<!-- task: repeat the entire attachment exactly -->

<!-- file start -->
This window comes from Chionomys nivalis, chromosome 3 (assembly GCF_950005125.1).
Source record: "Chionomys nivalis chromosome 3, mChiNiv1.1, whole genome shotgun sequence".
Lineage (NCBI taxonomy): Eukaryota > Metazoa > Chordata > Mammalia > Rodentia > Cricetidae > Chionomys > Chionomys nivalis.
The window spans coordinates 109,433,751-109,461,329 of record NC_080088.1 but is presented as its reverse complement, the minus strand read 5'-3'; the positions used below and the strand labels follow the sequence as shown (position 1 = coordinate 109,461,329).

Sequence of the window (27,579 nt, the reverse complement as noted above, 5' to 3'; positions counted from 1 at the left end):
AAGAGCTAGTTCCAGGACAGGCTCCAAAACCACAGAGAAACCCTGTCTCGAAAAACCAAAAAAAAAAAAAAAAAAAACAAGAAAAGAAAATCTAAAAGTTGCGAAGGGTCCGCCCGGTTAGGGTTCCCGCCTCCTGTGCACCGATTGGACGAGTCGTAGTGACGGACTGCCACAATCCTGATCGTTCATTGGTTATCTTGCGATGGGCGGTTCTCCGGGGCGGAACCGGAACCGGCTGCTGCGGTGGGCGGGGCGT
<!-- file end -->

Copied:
This window comes from Chionomys nivalis, chromosome 3 (assembly GCF_950005125.1).
Source record: "Chionomys nivalis chromosome 3, mChiNiv1.1, whole genome shotgun sequence".
Lineage (NCBI taxonomy): Eukaryota > Metazoa > Chordata > Mammalia > Rodentia > Cricetidae > Chionomys > Chionomys nivalis.
The window spans coordinates 109,433,751-109,461,329 of record NC_080088.1 but is presented as its reverse complement, the minus strand read 5'-3'; the positions used below and the strand labels follow the sequence as shown (position 1 = coordinate 109,461,329).

Sequence of the window (27,579 nt, the reverse complement as noted above, 5' to 3'; positions counted from 1 at the left end):
AAGAGCTAGTTCCAGGACAGGCTCCAAAACCACAGAGAAACCCTGTCTCGAAAAACCAAAAAAAAAAAAAAAAAAAACAAGAAAAGAAAATCTAAAAGTTGCGAAGGGTCCGCCCGGTTAGGGTTCCCGCCTCCTGTGCACCGATTGGACGAGTCGTAGTGACGGACTGCCACAATCCTGATCGTTCATTGGTTATCTTGCGATGGGCGGTTCTCCGGGGCGGAACCGGAACCGGCTGCTGCGGTGGGCGGGGCGT